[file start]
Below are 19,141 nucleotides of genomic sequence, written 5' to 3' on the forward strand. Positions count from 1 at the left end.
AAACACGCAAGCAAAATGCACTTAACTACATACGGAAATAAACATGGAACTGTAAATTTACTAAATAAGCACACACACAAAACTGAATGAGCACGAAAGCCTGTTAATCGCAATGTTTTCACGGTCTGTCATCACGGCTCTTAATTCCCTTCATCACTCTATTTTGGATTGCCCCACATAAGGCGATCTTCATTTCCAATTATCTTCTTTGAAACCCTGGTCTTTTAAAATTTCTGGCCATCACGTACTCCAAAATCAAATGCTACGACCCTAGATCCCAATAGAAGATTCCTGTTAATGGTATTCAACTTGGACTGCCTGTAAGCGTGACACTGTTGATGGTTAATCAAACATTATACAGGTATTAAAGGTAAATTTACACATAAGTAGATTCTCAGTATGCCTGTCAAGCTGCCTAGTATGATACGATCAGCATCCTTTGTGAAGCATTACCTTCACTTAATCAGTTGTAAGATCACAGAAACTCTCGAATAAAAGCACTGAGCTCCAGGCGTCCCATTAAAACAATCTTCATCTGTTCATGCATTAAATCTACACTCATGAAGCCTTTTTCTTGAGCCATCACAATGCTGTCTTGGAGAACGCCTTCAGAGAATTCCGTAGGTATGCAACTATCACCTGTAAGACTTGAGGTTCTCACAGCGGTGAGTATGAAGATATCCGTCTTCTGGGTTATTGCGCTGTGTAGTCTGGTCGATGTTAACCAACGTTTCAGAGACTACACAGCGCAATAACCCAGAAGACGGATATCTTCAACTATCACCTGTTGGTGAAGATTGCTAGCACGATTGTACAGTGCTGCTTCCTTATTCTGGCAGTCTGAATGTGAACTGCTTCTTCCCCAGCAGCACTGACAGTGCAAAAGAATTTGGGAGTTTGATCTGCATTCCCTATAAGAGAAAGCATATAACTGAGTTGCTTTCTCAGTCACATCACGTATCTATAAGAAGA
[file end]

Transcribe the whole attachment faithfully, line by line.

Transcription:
Below are 19,141 nucleotides of genomic sequence, written 5' to 3' on the forward strand. Positions count from 1 at the left end.
AAACACGCAAGCAAAATGCACTTAACTACATACGGAAATAAACATGGAACTGTAAATTTACTAAATAAGCACACACACAAAACTGAATGAGCACGAAAGCCTGTTAATCGCAATGTTTTCACGGTCTGTCATCACGGCTCTTAATTCCCTTCATCACTCTATTTTGGATTGCCCCACATAAGGCGATCTTCATTTCCAATTATCTTCTTTGAAACCCTGGTCTTTTAAAATTTCTGGCCATCACGTACTCCAAAATCAAATGCTACGACCCTAGATCCCAATAGAAGATTCCTGTTAATGGTATTCAACTTGGACTGCCTGTAAGCGTGACACTGTTGATGGTTAATCAAACATTATACAGGTATTAAAGGTAAATTTACACATAAGTAGATTCTCAGTATGCCTGTCAAGCTGCCTAGTATGATACGATCAGCATCCTTTGTGAAGCATTACCTTCACTTAATCAGTTGTAAGATCACAGAAACTCTCGAATAAAAGCACTGAGCTCCAGGCGTCCCATTAAAACAATCTTCATCTGTTCATGCATTAAATCTACACTCATGAAGCCTTTTTCTTGAGCCATCACAATGCTGTCTTGGAGAACGCCTTCAGAGAATTCCGTAGGTATGCAACTATCACCTGTAAGACTTGAGGTTCTCACAGCGGTGAGTATGAAGATATCCGTCTTCTGGGTTATTGCGCTGTGTAGTCTGGTCGATGTTAACCAACGTTTCAGAGACTACACAGCGCAATAACCCAGAAGACGGATATCTTCAACTATCACCTGTTGGTGAAGATTGCTAGCACGATTGTACAGTGCTGCTTCCTTATTCTGGCAGTCTGAATGTGAACTGCTTCTTCCCCAGCAGCACTGACAGTGCAAAAGAATTTGGGAGTTTGATCTGCATTCCCTATAAGAGAAAGCATATAACTGAGTTGCTTTCTCAGTCACATCACGTATCTATAAGAAGA